Iowa Football: 10 Key Matchups When the Hawkeyes Play Penn State

David Fidler Correspondent IOctober 16, 2012

Iowa Football: 10 Key Matchups When the Hawkeyes Play Penn State

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    Just when it seemed as if the Iowa football team was a lost cause, it traveled to East Lansing and pulled out an impressive double-overtime victory over the Michigan State Spartans.

    The Spartans, which began the year in the top 25, may not have been all they were cracked up to be, but they were still a quality opponent and one of the best defenses in the country.

    This week, another seemingly lost cause—the Penn State Nittany Lions—travel to Iowa City.

    The Nits are, perhaps, the biggest surprise in an already surprising Big Ten.

    After getting hit with sanctions that included, among other things, a four-year bowl ban (per ESPN), PSU experienced a mass exodus of transfers (via CBS Sports). Following the transfers, most wrote Penn State off, but the Nits have battled back and have looked impressive in winning the last four games.

    In effect, both teams will have a lot to prove in this showdown of the the league's newest coach and its most-tenured head man.

The Lowdown on the Penn State Nittany Lions

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    Head Coach: Bill O'Brien (first year as head coach)

    Last Game: 39-28 win over Northwestern. PSU had a bye last week.

    2012 Record: 4-2 (2-0 in conference)

    Previous Opponents: Ohio (L), at Virginia (L), Navy (W), Temple (W), at Illinois (W), Northwestern (W)

    2012 Season, So Far, in 20 Words or Less: Disgrace, mass transfers, some fans playing martyr role but Bill O'Brien has done a tremendous job, especially with the quarterback.

    Penn State Record, Last Five Years: 2011, 9-4; 2010, 7-6; 2009, 11-2; 2008, 11-2; 2007, 9-4

    2012 Scoring Offense: 27.0 points per game (seventh in the Big Ten)

    2012 Scoring Defense: 16.0 points per game (second in the Big Ten)

    Returning Starters (post-transfers): Two on offense and five on defense

    Offensive Scheme: Multiple

    Defensive Scheme: 4-3

    Iowa's All-Time Record vs. Nittany Lions: 12-12

    Last Five Meetings vs. Iowa: 2011, 13-3; 2010, 3-24; 2009, 10-21; 2008, 23-24; 2007, 27-7

    Key Injuries: DE Pete Massaro, questionable

Kirk Ferentz vs. the New Sheriff in Town

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    Ferentz has had Penn State's number, having posted an 8-3 record against the Nits. However, that was under Paterno.

    Much of the reason Ferentz was so successful against the former regime is because both Ferentz and Paterno were cut from the same cloth—execution, assignment-based, focus-on-fundamentals, defense-first, etc.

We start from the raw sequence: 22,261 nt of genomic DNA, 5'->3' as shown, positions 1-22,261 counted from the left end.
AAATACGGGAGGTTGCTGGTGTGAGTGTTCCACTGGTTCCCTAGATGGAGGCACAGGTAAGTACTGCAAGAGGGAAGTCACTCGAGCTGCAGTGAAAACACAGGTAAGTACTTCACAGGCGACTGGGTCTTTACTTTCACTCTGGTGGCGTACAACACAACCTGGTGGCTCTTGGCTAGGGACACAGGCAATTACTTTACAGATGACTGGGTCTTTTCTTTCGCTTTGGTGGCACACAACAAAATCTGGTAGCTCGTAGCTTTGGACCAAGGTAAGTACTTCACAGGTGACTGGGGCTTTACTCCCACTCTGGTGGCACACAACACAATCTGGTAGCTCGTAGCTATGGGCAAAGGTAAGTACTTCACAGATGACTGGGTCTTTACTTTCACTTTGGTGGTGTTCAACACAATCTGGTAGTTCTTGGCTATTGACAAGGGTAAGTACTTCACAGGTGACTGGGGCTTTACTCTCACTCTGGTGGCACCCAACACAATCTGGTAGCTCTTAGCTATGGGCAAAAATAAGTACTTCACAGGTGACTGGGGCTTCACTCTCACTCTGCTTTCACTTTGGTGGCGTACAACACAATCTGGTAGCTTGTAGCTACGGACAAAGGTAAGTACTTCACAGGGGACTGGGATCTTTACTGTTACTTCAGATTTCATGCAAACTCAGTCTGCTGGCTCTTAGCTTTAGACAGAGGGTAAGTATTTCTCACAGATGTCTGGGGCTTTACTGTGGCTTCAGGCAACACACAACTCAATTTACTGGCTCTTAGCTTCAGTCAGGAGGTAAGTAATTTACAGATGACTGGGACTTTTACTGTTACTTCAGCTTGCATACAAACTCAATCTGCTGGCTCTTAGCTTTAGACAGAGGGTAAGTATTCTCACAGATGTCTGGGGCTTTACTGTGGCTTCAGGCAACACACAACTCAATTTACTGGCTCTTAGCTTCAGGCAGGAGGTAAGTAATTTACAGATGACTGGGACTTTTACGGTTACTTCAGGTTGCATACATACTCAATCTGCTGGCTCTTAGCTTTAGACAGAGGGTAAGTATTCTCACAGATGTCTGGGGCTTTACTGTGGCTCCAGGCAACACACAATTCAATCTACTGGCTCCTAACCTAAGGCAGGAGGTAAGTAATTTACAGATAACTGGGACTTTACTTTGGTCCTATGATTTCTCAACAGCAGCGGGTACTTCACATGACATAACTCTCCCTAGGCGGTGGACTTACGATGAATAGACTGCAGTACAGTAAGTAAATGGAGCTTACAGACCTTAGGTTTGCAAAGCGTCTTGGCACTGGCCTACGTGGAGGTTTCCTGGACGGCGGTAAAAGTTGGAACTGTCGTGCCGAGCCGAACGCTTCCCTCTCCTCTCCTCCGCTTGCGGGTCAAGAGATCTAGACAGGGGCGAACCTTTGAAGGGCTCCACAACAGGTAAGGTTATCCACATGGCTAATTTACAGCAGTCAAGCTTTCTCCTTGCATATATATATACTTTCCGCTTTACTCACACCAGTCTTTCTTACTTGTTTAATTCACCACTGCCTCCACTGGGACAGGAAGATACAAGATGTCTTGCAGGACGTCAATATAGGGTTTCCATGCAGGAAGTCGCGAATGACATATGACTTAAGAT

Over the last 10 years, Ferentz simply out-Paternoed Paterno.

    O'Brien is not cut from that cloth.

    Coaches who are schemers often have the advantage over Ferentz—see Northwestern's Pat Fitzgerald for evidence of that.

    This matchup will have a decidedly different dynamic than in the Iowa-Penn State matchups of recent years.

Iowa Running Backs vs. AIRBHG and the Penn State Linebackers

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    Iowa fans breathed a sigh of relief when Kirk Ferentz announced (via Randy Peterson of the Des Moines Register) that top Hawkeye running back Mark Weisman has been medically cleared to play on Saturday.

    The issue is that cleared or not, he does have a sprained ankle, and as Ferentz commented, "it’s tough for a guy to just go out and play running back with a (sprained) ankle."

    In effect, Hawkeye fans won't know whether Weisman will be in the game until the Iowa offense takes the field.

    If he doesn't play, the bulk of the carries will go to true freshman Greg Garmon and true sophomore Jordan Canzeri, who is barely six months removed from a torn ACL.

    Garmon was a high-profile recruit (Rivals' No. 19 running back in the country), but his inexperience has been evident in limited playing time.

    In 14 carries, Garmon has averaged 2.50 yards per carry (YPC). Iowa's other top rushers have averaged a combined 5.52 YPC running behind the same offensive line.

    As for Canzeri, he is undoubtedly rusty.

    Whoever suits up will face the second-best group of linebackers the Hawkeyes will see this year in seniors Mike Mauti and Gerald Hodges along with junior Glenn Carson. Backup sophomore Mike Hull is dangerous as well.

James Vandenberg vs. James Vandenberg

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    It's disheartening when a fifth-year senior quarterback has the worst performance of his career in his 21st collegiate start.

    Yet, that's what happened in Vanderberg's performance against Michigan State.

    In some fairness, MSU is the best defense JVB and the Iowa offense will face all season, but that still doesn't excuse Vandenberg's happy feet, rushed throws, inaccuracy and poor decision-making.

    At this point, it's hard to imagine what offensive coordinator (OC) Greg Davis can do to settle Vandenberg down. Unlike former OC Ken O'Keefe, Davis has adjusted his play-calling to try and help JVB, but it hasn't done anything.

    If Vandenberg is to right the ship, it will have to come from within.

    Let's hope a return to Kinnick will restore his confidence a little.

    Otherwise, it's hard to see Iowa having much success scoring points, especially if Mark Weisman is out.

The Iowa Defense vs. a Precision Quarterback

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    It's hard to believe Matt McGloin can aptly be called a "precision quarterback," but with a completion percentage of 61.5—65.2 in his last four games—that is what McGloin is under Bill O'Brien.

    The good news is Iowa will likely field the best defense McGloin has seen, so far, this year.

    The problem is precision quarterbacks were the thorn in the side of former defensive coordinator (DC) Norm Parker's D.

    New DC Phil Parker has yet to face a precision quarterback. How will he adjust?

Iowa and Penn State vs. Special Teams